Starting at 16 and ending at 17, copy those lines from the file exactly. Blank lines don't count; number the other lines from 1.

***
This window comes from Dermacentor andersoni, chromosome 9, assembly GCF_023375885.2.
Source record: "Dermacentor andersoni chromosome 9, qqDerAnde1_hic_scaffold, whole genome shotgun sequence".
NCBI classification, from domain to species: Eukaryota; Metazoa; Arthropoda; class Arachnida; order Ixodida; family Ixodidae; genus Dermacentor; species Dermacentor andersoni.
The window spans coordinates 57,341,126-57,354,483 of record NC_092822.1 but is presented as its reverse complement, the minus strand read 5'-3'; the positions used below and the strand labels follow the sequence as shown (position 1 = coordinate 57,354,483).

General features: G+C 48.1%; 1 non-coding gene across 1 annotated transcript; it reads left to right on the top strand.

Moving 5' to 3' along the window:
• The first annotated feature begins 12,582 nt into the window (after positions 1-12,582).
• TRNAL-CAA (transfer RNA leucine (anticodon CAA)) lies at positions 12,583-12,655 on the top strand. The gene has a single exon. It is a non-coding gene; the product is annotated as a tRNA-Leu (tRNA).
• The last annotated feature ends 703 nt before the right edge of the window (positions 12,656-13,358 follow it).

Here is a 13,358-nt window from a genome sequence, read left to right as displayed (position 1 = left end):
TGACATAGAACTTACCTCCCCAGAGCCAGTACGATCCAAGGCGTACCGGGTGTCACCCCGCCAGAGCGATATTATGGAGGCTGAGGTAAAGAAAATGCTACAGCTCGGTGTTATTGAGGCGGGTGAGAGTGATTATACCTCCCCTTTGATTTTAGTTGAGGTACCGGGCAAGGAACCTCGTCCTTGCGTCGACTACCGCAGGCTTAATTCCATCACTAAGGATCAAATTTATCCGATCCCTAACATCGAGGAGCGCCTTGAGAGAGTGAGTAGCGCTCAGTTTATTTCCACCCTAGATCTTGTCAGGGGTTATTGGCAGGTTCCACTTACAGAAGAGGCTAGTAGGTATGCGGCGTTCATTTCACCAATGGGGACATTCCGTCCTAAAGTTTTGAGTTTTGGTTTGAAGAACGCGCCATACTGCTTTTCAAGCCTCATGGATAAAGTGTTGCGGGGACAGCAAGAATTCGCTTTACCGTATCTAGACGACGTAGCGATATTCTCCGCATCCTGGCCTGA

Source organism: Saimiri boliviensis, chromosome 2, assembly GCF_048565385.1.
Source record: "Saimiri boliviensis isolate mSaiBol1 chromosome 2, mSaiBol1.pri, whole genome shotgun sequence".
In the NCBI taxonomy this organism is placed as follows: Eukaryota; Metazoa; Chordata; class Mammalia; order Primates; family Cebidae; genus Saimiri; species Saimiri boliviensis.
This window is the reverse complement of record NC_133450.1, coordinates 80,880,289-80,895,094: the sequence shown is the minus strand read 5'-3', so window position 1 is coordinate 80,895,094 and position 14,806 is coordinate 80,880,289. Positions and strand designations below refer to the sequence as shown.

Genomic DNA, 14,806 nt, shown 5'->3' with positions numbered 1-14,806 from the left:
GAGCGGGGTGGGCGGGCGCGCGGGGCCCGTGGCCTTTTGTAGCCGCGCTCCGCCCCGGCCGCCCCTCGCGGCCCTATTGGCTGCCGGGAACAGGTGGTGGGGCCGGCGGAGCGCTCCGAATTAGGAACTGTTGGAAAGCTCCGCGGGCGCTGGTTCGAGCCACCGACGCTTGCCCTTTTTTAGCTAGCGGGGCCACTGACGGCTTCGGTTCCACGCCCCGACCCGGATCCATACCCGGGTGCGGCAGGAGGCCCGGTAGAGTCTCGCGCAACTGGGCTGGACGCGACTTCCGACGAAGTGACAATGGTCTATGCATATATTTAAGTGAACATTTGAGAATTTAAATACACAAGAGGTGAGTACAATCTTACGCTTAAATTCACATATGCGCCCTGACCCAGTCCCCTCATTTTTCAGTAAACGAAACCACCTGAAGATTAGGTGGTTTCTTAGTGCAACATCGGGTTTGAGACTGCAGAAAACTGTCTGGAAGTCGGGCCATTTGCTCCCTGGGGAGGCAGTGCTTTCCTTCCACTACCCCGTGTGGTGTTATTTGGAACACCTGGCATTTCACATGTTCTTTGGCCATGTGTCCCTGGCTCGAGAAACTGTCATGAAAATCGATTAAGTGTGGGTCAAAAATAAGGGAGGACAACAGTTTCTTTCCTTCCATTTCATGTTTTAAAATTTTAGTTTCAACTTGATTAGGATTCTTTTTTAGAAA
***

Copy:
Genomic DNA, 14,806 nt, shown 5'->3' with positions numbered 1-14,806 from the left:
GAGCGGGGTGGGCGGGCGCGCGGGGCCCGTGGCCTTTTGTAGCCGCGCTCCGCCCCGGCCGCCCCTCGCGGCCCTATTGGCTGCCGGGAACAGGTGGTGGGGCCGGCGGAGCGCTCCGAATTAGGAACTGTTGGAAAGCTCCGCGGGCGCTGGTTCGAGCCACCGACGCTTGCCCTTTTTTAGCTAGCGGGGCCACTGACGGCTTCGGTTCCACGCCCCGACCCGGATCCATACCCGGGTGCGGCAGGAGGCCCGGTAGAGTCTCGCGCAACTGGGCTGGACGCGACTTCCGACGAAGTGACAATGGTCTATGCATATATTTAAGTGAACATTTGAGAATTTAAATACACAAGAGGTGAGTACAATCTTACGCTTAAATTCACATATGCGCCCTGACCCAGTCCCCTCATTTTTCAGTAAACGAAACCACCTGAAGATTAGGTGGTTTCTTAGTGCAACATCGGGTTTGAGACTGCAGAAAACTGTCTGGAAGTCGGGCCATTTGCTCCCTGGGGAGGCAGTGCTTTCCTTCCACTACCCCGTGTGGTGTTATTTGGAACACCTGGCATTTCACATGTTCTTTGGCCATGTGTCCCTGGCTCGAGAAACTGTCATGAAAATCGATTAAGTGTGGGTCAAAAATAAGGGAGGACAACAGTTTCTTTCCTTCCATTTCATGTTTTAAAATTTTAGTTTCAACTTGATTAGGATTCTTTTTTAGAAA